Three years ago, when I found out I was pregnant with my second boy, I was relieved. I already had one, so the immediate thought in my mind was, “I got this. I know boys. This will be my oldest son—version 2.0.” But literally, from the moment I was able to feel my second little guy move, I knew he was, in no uncertain terms, nothing like his brother.
Every moment since has confirmed what I suspected then. I may have two boys, but they are their own deal. I have one more sensitive, compassionate, and intuitive. He is a thinker, a learner, a great question asker and a budding evangelist. I have another one whose love language is teasing, whose first word was “go”, who runs and skips more than he walks, who laughs when he falls down and sees rules as more like an opportunity to make a joke than to actually obey.
They are an absolute blast on their own. Together…they are more like oil and water. We get glimpses of harmony, shared giggles, and (melt my heart) handholding. But more often I witness the playing out of a “fun fact” I recently learned of: Brothers under the age of seven fight every seventeen minutes. And it is my personal opinion that when they have been apart for most of the day, they feel the need to make up for lost time when reunited.
It’s exhausting—for me, the adult/peacemaker/referee. But I know it’s exhausting for them too. One wonders why the other won’t just lighten up. The other wonders why it is so funny to disrupt his very involved story telling. I imagine consciously or not, they see each other as so alien and feel to some degree, a sense of frustration. Family is complicated enough—but add in our glaring disparities and the fact that we are surrounded by each other all. the. time—and, the whole concept of family can start to feel like a cruel joke.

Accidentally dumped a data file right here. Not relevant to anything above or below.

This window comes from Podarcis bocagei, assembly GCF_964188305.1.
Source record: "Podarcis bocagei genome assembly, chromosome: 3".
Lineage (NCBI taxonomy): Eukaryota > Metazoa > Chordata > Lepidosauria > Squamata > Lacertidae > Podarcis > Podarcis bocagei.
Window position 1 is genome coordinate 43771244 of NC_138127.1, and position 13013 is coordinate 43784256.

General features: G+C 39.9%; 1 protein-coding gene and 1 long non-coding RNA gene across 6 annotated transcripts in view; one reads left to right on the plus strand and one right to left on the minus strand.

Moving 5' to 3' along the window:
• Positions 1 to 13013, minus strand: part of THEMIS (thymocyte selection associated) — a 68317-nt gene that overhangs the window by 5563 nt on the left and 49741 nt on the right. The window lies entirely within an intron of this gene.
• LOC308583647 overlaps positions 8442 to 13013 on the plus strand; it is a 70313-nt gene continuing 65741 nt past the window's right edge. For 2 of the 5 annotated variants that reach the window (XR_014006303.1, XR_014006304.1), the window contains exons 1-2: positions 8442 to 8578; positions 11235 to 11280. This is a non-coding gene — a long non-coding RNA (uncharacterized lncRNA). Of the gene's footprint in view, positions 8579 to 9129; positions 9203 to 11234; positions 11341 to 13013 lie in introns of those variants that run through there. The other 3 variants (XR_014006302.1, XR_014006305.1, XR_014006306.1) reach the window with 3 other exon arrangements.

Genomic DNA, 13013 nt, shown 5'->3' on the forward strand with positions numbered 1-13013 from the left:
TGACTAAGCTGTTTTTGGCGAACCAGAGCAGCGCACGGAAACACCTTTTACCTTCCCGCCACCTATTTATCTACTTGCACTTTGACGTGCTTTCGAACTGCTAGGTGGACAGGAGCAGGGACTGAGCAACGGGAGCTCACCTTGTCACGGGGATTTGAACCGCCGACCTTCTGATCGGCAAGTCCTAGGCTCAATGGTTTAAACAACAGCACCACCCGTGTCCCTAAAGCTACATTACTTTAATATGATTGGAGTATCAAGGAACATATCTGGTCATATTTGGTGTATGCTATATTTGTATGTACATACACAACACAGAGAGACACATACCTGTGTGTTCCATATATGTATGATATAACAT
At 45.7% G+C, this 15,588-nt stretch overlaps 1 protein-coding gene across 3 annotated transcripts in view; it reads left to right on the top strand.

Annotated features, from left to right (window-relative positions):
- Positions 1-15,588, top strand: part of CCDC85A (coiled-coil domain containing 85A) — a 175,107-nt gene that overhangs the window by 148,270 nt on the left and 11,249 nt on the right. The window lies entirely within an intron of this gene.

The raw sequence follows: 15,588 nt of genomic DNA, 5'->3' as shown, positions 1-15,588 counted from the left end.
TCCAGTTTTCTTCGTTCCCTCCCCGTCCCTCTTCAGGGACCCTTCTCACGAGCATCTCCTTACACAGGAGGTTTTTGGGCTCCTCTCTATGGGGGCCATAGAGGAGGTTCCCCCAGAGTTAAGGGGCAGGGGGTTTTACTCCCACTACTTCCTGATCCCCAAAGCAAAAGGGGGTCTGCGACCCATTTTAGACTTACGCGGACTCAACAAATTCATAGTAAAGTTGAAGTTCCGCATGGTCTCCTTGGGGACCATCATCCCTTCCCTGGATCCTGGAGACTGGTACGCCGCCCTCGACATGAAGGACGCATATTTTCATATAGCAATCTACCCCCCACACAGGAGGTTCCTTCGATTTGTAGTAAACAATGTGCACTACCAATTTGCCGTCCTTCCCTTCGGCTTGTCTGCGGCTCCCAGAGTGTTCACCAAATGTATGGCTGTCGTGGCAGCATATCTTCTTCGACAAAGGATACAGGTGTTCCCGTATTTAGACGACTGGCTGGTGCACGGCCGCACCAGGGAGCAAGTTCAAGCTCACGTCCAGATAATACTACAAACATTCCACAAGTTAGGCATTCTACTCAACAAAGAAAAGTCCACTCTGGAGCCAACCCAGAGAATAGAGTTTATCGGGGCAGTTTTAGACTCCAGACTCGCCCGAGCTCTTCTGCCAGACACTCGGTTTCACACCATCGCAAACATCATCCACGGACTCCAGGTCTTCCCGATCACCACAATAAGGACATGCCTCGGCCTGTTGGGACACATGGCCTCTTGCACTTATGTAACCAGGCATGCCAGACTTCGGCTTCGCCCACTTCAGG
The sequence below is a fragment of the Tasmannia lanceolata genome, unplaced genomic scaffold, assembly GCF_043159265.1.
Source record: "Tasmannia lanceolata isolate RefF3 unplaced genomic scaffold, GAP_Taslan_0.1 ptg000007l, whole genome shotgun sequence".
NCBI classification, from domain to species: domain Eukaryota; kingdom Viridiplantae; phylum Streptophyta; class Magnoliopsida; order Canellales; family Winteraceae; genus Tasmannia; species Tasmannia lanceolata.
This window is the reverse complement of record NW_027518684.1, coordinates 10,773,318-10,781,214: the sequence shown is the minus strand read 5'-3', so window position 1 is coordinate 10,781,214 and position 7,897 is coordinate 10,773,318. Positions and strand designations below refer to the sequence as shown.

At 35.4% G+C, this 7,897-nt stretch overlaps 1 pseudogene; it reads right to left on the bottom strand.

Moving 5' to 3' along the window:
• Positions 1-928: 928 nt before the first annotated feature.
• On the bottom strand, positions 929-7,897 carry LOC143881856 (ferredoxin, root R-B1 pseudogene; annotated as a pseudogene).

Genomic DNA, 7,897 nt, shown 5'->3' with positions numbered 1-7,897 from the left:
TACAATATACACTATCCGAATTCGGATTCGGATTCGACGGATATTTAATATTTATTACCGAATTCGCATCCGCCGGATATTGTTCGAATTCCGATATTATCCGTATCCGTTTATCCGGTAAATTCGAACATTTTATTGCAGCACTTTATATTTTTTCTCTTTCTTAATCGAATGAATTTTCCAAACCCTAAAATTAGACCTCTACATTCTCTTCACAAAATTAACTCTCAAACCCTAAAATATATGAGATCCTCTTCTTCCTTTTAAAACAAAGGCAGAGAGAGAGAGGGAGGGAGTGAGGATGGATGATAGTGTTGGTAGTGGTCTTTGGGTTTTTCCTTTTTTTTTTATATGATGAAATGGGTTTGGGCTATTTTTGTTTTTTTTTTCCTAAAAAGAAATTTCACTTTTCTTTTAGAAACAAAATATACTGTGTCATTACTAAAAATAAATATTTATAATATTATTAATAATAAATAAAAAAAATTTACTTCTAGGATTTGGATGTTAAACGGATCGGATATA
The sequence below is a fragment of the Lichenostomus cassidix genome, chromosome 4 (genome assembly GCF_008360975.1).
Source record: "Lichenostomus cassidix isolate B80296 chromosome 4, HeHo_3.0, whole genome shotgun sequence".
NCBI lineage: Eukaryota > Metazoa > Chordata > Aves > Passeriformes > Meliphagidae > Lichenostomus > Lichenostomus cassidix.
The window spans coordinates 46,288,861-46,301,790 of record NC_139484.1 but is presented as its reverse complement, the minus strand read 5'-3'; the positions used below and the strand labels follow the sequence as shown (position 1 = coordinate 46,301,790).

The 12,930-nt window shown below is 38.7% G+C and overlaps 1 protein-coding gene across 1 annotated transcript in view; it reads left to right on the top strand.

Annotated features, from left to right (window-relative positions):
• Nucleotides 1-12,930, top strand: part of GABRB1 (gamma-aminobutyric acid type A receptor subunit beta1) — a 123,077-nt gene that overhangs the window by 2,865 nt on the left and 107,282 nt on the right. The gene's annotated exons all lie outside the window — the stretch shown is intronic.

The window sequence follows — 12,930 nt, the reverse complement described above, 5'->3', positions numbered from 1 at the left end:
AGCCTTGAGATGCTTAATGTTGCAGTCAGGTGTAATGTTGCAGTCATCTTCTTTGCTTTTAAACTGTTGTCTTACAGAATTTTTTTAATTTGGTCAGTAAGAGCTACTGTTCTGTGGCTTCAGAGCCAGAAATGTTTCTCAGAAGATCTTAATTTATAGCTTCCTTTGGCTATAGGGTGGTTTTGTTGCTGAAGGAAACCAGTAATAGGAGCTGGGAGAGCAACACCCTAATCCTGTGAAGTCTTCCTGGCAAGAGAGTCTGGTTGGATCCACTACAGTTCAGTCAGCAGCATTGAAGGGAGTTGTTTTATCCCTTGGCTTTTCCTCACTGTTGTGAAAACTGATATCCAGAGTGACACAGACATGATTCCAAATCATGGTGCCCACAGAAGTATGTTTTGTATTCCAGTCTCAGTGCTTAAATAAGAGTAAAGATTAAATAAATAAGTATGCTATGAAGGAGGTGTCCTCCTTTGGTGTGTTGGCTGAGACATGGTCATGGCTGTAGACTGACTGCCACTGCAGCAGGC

But several months ago I read a quote from Jeffrey Kluger that shifted my opinion on siblings from exasperating to endearing. He writes, “Siblings are the only relatives, and perhaps the only people you’ll ever know, who are with you through the entire arc of your life. Your parents leave you too soon and your kids and spouse come along late, but your siblings know you when you are in your most [undeveloped] form.”
He’s on to something. There is something powerful that comes from the sibling relationship. Something that can’t be replicated. The tricky thing is, though it has dizzying possibility, it isn’t a promise. It’s a gamble—it’s a relationship that has to be fought for both now and later—when the kids who share baths, bedrooms, and germs have outgrown the homes they come from and start to create their own.
It would be easier most days for me to let each of my boys do their own thing. To separate out their lives to a level of ease, convenience and quiet that sounds really appealing. Why break up the fight over that toy, when I could just buy a replica so they both have one? Why not hang with one and my husband with the other so both get individualized attention without threat, disruption or annoyance from the other?
That way would be easier.
But I know the quiet I am anxious for comes at the expense of something special, profound and slick—something that could slip away so effortlessly I wouldn’t even realize it until my boys were long grown and gone. The potential for something great. The hope for something lasting. A relationship with each other, in spite of each other, where they may actually manage to like each other.
We can’t force our kids to be best friends. But we can create homes and opportunities for them to learn to appreciate the things that make them maddeningly different and inspiringly unique. We can celebrate differences and facilitate dissimilarities. And we can let them know, always, that as different as they maybe, they are a gift. To us. And to each other.
Now hold on. My seventeen minutes is up and someone is crying.